I just discovered that the Flux Drive is like 90+% the same as the Xotic BB Pre, so that explains the mid hump thing. It's basically a higher gain TS (with fixed mids), with active treble and bass controls. Pretty straightforward.
Own a VTwin. Well, most of a VTwin. There's no signal out on the headphone or line level signal, possibly a fried op-amp, but otherwise works fine. Pedal itself is great, but it's a perfect mini example of every Mesa product I've used or been around--stuffed to the absolute margin of the box, super complicated internally, lots of knobs to turn, etc., and a cast-iron pooch to repair, hence the "most of" qualifier.
As to tone, it does what it does better than everything else I've tried, in terms of a pedal designed to more-or-less capture a tastefully overdriven tube amp. For me, when set correctly, it adds sustain, pushes a little bloom into the decay, and is (relatively) responsive to picking dynamics. That said, it's not perfect, but far better than a standard pedal--digging in drives the signal a little harder, similar to but not as responsive as a tube preamp that's on the edge.
In general, I think of it more as a portable tube pre than a traditional overdrive pedal, but it's not particularly responsive to high-gain signals in front of it. I get some interesting smeared notes with a boost in front, but haven't found a TS-type or fuzz that I'm happy putting in front of it yet.
I'd totally forgotten about the V-Twin!
The clean channel's gain stages (not counting the SS input or output buffers) are all tube - just a pair of triodes.
The gain channel has a pair of SS op amp gain stages going into hard clipping diodes, but then that's followed by a single triode gain stage. Then the remaining half of that tube is a cathode follower, making it tweed Bassman/Marshall-correct.
The tone circuit looks to be 100% the same as a Marshall JCM800 (2203 or 2204). Interesting that Mesa didn't go with their own tone stack values.
As best as I can tell, it looks like the triodes run at conventional high voltages, because they're configured like you'd find in an actual amp (IOW this is not a starved plate design).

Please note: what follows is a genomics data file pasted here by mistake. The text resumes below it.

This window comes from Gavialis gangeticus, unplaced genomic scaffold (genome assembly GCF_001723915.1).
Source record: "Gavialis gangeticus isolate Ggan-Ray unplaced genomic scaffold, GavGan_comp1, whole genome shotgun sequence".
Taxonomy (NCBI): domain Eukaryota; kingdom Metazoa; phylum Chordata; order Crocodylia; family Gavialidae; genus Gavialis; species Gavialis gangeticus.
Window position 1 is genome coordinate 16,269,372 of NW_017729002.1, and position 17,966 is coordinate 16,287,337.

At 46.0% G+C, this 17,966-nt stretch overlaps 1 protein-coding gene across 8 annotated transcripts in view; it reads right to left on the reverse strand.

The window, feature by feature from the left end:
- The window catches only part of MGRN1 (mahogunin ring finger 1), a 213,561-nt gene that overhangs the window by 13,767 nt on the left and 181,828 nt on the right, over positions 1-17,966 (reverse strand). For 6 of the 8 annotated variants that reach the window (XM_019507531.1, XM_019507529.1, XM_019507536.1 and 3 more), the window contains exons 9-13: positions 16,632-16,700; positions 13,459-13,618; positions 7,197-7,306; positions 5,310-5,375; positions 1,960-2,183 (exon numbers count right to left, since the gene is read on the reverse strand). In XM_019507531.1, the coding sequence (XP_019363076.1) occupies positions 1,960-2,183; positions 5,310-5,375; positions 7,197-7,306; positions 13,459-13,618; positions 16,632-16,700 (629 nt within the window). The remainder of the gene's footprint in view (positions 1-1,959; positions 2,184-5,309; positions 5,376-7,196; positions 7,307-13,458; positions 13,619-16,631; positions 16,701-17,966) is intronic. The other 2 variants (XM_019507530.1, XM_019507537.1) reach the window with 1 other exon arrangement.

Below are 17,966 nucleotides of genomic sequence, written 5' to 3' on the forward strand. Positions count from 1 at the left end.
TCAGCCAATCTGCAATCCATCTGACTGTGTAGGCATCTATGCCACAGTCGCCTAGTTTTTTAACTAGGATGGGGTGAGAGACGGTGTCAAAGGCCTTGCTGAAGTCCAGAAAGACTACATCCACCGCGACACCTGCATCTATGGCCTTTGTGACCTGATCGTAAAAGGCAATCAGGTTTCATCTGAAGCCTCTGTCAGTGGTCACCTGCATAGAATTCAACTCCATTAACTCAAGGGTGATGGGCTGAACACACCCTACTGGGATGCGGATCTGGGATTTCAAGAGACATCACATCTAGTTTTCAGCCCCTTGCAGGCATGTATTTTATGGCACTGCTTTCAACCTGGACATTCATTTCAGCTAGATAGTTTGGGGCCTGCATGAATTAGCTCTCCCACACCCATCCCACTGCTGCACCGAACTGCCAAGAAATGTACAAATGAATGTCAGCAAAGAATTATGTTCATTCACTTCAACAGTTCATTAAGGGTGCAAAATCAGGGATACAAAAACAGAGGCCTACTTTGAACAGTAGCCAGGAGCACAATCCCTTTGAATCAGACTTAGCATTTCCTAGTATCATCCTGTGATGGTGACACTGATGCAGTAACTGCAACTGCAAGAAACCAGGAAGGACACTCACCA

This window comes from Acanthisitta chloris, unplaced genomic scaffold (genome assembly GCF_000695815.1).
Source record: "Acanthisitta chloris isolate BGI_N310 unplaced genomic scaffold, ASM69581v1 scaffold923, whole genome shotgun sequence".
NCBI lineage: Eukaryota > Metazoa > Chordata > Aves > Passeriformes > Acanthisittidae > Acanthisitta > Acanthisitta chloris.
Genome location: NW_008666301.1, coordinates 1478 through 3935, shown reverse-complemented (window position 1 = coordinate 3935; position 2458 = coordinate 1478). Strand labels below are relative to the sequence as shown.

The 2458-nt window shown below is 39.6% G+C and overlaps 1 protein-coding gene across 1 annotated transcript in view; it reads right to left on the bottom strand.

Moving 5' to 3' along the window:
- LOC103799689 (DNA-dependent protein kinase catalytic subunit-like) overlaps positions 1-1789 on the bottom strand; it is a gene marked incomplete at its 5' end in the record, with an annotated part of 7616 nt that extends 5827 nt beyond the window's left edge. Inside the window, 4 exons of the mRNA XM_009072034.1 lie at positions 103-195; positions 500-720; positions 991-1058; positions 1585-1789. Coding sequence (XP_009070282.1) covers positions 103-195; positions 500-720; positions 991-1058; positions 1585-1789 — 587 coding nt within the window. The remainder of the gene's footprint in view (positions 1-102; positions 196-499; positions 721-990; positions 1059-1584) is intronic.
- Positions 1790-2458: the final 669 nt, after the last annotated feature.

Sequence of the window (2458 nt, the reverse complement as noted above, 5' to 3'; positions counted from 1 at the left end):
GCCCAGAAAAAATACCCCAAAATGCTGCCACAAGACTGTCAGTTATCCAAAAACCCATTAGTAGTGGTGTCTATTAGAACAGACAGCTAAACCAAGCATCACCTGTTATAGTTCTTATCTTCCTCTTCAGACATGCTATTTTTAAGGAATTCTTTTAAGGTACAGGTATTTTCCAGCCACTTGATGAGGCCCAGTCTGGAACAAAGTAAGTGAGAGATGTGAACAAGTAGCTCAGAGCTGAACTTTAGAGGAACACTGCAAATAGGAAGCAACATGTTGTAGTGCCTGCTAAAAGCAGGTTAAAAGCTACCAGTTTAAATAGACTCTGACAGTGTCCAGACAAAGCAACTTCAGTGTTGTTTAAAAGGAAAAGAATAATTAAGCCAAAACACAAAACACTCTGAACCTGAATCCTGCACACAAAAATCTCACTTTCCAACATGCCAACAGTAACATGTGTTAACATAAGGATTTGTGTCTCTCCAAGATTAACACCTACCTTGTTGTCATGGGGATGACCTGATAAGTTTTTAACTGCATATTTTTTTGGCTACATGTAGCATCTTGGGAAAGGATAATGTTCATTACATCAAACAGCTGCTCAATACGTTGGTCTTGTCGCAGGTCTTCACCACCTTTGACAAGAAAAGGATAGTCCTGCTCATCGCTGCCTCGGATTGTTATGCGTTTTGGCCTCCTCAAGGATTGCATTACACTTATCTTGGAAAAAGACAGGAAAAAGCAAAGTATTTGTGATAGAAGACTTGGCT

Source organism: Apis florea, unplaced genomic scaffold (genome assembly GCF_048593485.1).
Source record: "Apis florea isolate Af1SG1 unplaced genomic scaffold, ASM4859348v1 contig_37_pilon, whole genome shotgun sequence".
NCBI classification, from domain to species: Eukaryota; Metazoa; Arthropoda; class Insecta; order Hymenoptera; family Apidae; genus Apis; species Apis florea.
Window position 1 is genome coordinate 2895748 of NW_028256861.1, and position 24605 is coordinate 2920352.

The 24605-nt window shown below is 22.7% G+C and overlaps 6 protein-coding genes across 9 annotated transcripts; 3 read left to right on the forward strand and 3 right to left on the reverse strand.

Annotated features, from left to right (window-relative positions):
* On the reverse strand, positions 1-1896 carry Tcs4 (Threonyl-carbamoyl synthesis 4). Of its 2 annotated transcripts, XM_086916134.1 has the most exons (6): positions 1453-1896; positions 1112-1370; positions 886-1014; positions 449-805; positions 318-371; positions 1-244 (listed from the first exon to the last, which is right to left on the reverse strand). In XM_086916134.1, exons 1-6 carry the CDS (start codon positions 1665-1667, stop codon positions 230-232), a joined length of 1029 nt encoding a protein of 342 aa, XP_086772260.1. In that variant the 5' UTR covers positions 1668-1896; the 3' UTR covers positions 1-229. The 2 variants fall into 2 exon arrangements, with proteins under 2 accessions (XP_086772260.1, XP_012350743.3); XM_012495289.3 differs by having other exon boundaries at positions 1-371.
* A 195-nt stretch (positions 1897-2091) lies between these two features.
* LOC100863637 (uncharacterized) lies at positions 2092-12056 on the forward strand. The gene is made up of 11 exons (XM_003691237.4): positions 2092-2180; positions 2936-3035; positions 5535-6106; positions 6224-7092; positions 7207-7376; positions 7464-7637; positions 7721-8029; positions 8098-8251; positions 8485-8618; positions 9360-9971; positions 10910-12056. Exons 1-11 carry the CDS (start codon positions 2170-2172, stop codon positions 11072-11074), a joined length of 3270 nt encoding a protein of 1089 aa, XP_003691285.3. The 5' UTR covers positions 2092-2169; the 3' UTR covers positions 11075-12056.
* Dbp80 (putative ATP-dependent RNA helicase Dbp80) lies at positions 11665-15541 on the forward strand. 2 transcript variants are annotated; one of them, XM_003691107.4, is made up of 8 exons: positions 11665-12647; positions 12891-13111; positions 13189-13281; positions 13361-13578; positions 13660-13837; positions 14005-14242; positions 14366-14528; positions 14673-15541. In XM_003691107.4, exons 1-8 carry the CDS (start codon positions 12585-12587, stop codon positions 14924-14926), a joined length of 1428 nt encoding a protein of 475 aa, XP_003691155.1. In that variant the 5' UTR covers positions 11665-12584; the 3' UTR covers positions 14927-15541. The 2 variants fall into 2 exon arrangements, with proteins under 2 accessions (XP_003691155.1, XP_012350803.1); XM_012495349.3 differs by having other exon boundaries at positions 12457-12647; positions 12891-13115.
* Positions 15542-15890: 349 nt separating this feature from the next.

Headphone amp chip looks like a LM386. If you're getting a signal at the power amp out (not the actual guitar amp out), there's probably a good chance that the LM386 is what failed. If Mesa socketed the chip at the factory, that would make replacement easy.
Thanks for the info, can tell you that both the power and headphone outs are nonfunctional. I did open it myself with the diagram in front of me to see if I could visually ID a problem, but everything looked clean, tight, and, unfortunately, surface-mounted. Beyond my limited soldering skills, and a couple of local techs I talked to have basically said the same thing--if they know guitar gear, they don't deal with SMD. If they know SMD, they don't know music gear all that well. So it does what it does. Eventually I'll either try to do it myself, or send it someplace for a full service.
I had a V-Twin up until I bought my Mesa F-100. I also owned a Mini Rec at that time, with that pedal.
Next I picked up a like new Toneburst. I absolutely love it as a clean boost. The tone knobs are highly effective, and it works great as a light drive boost.
I got a deal on a used Grid Slammer. It is a tube screamer with a thicker tone, more mids, that really puts a lightly overdriven amp in a really nice zone. Adding the Grid Slammer, or stacking it with other drive pedals, is what it does best.
I noticed how nice and quiet, or how well behaved these newer Mesa pedals were stacked. They also added no extraneous noise on a fuller pedal board, unlike other so called great boutique pedals that I owned.
When a Throttle Box became available at a great used price, I thought why not, even though I don’t play metal. It is a fun, fun pedal that really surprisingly makes you want to find ways to incorporate that sound. Even at the lowest gain setting, dialed all the way down, it is classic rock. Add the Grid Slammer set tastefully, and it rocks. Use the guitar knobs to taste.
These pedals sound very much like the more versatile and expensive Mesa amps. Using them is like adding more channels to just about any amp. My Fender PRRI, set clean, blows me away when these pedals get kicked in.
Last I came across a Flux Five. I just wanted the smaller version of the pedal without the EQ, but I found it was worth the extra dollars to have the EQ in this pedal. Once again, set it to a nice light crunch, or more, then add the Grid Slammer for more depth, and drive.
I sold the Mini Rec, the V-Twin, and the F-100. Kept the Mesa Express 5:25 Plus that doesn’t need these pedals. The pedals are like adding channels to the amp, with no regrets in owning any of them. Buy them used, and enjoy. They cover a lot of tonal ground.